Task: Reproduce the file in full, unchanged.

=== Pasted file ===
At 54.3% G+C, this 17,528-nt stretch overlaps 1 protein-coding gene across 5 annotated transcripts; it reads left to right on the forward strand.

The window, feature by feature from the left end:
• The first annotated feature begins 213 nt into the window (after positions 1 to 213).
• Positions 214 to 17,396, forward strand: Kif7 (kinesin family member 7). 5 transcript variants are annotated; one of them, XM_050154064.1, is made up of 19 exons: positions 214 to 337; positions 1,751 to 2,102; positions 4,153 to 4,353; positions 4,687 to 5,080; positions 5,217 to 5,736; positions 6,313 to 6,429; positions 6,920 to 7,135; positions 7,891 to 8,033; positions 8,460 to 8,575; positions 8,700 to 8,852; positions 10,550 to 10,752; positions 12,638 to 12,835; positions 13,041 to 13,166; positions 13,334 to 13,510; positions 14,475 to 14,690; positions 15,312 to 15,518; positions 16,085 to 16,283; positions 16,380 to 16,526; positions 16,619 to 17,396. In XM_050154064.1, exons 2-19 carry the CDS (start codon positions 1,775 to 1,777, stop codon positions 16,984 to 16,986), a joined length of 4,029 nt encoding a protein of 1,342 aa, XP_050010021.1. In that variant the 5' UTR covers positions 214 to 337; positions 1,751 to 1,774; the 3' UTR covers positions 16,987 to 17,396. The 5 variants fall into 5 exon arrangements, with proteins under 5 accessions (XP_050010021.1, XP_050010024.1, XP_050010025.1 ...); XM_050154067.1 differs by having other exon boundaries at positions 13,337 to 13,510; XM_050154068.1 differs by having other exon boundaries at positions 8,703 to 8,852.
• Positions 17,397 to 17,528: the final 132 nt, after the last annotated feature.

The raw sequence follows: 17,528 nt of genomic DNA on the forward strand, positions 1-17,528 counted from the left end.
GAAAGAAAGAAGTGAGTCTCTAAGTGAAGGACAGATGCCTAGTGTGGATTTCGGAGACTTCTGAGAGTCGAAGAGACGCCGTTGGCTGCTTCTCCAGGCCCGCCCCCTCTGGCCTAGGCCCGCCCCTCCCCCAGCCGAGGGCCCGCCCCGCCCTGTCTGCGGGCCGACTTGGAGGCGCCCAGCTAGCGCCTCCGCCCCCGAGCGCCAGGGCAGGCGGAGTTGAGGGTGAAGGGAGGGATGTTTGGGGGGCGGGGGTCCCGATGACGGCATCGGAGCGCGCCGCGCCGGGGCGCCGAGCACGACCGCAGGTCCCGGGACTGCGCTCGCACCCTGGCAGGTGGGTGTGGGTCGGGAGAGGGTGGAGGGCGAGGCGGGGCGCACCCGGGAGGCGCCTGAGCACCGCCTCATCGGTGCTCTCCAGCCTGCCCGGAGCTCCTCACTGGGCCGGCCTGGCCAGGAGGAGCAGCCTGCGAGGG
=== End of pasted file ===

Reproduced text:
At 54.3% G+C, this 17,528-nt stretch overlaps 1 protein-coding gene across 5 annotated transcripts; it reads left to right on the forward strand.

The window, feature by feature from the left end:
• The first annotated feature begins 213 nt into the window (after positions 1 to 213).
• Positions 214 to 17,396, forward strand: Kif7 (kinesin family member 7). 5 transcript variants are annotated; one of them, XM_050154064.1, is made up of 19 exons: positions 214 to 337; positions 1,751 to 2,102; positions 4,153 to 4,353; positions 4,687 to 5,080; positions 5,217 to 5,736; positions 6,313 to 6,429; positions 6,920 to 7,135; positions 7,891 to 8,033; positions 8,460 to 8,575; positions 8,700 to 8,852; positions 10,550 to 10,752; positions 12,638 to 12,835; positions 13,041 to 13,166; positions 13,334 to 13,510; positions 14,475 to 14,690; positions 15,312 to 15,518; positions 16,085 to 16,283; positions 16,380 to 16,526; positions 16,619 to 17,396. In XM_050154064.1, exons 2-19 carry the CDS (start codon positions 1,775 to 1,777, stop codon positions 16,984 to 16,986), a joined length of 4,029 nt encoding a protein of 1,342 aa, XP_050010021.1. In that variant the 5' UTR covers positions 214 to 337; positions 1,751 to 1,774; the 3' UTR covers positions 16,987 to 17,396. The 5 variants fall into 5 exon arrangements, with proteins under 5 accessions (XP_050010021.1, XP_050010024.1, XP_050010025.1 ...); XM_050154067.1 differs by having other exon boundaries at positions 13,337 to 13,510; XM_050154068.1 differs by having other exon boundaries at positions 8,703 to 8,852.
• Positions 17,397 to 17,528: the final 132 nt, after the last annotated feature.

The raw sequence follows: 17,528 nt of genomic DNA on the forward strand, positions 1-17,528 counted from the left end.
GAAAGAAAGAAGTGAGTCTCTAAGTGAAGGACAGATGCCTAGTGTGGATTTCGGAGACTTCTGAGAGTCGAAGAGACGCCGTTGGCTGCTTCTCCAGGCCCGCCCCCTCTGGCCTAGGCCCGCCCCTCCCCCAGCCGAGGGCCCGCCCCGCCCTGTCTGCGGGCCGACTTGGAGGCGCCCAGCTAGCGCCTCCGCCCCCGAGCGCCAGGGCAGGCGGAGTTGAGGGTGAAGGGAGGGATGTTTGGGGGGCGGGGGTCCCGATGACGGCATCGGAGCGCGCCGCGCCGGGGCGCCGAGCACGACCGCAGGTCCCGGGACTGCGCTCGCACCCTGGCAGGTGGGTGTGGGTCGGGAGAGGGTGGAGGGCGAGGCGGGGCGCACCCGGGAGGCGCCTGAGCACCGCCTCATCGGTGCTCTCCAGCCTGCCCGGAGCTCCTCACTGGGCCGGCCTGGCCAGGAGGAGCAGCCTGCGAGGG